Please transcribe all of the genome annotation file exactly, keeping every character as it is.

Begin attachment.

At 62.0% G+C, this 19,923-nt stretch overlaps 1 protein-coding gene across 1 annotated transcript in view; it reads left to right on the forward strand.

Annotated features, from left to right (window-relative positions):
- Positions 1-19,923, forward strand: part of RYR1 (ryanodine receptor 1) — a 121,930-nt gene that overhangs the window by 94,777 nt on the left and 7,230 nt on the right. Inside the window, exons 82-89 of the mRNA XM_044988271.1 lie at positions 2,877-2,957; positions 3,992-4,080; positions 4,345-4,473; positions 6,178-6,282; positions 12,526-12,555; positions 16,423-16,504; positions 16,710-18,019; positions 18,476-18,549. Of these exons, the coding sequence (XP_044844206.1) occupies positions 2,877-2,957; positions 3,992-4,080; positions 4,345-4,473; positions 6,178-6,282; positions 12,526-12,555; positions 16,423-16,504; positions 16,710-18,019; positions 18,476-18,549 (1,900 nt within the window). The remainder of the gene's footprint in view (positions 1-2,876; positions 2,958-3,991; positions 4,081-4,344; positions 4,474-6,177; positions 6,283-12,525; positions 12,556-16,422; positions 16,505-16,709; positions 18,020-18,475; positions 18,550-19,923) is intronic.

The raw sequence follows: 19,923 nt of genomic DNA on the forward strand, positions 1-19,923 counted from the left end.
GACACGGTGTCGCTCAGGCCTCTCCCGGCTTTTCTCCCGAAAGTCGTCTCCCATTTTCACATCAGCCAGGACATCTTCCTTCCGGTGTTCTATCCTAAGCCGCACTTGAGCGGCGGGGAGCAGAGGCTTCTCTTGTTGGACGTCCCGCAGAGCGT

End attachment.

At 62.0% G+C, this 19,923-nt stretch overlaps 1 protein-coding gene across 1 annotated transcript in view; it reads left to right on the forward strand.

Annotated features, from left to right (window-relative positions):
- Positions 1-19,923, forward strand: part of RYR1 (ryanodine receptor 1) — a 121,930-nt gene that overhangs the window by 94,777 nt on the left and 7,230 nt on the right. Inside the window, exons 82-89 of the mRNA XM_044988271.1 lie at positions 2,877-2,957; positions 3,992-4,080; positions 4,345-4,473; positions 6,178-6,282; positions 12,526-12,555; positions 16,423-16,504; positions 16,710-18,019; positions 18,476-18,549. Of these exons, the coding sequence (XP_044844206.1) occupies positions 2,877-2,957; positions 3,992-4,080; positions 4,345-4,473; positions 6,178-6,282; positions 12,526-12,555; positions 16,423-16,504; positions 16,710-18,019; positions 18,476-18,549 (1,900 nt within the window). The remainder of the gene's footprint in view (positions 1-2,876; positions 2,958-3,991; positions 4,081-4,344; positions 4,474-6,177; positions 6,283-12,525; positions 12,556-16,422; positions 16,505-16,709; positions 18,020-18,475; positions 18,550-19,923) is intronic.

The raw sequence follows: 19,923 nt of genomic DNA on the forward strand, positions 1-19,923 counted from the left end.
GACACGGTGTCGCTCAGGCCTCTCCCGGCTTTTCTCCCGAAAGTCGTCTCCCATTTTCACATCAGCCAGGACATCTTCCTTCCGGTGTTCTATCCTAAGCCGCACTTGAGCGGCGGGGAGCAGAGGCTTCTCTTGTTGGACGTCCCGCAGAGCGT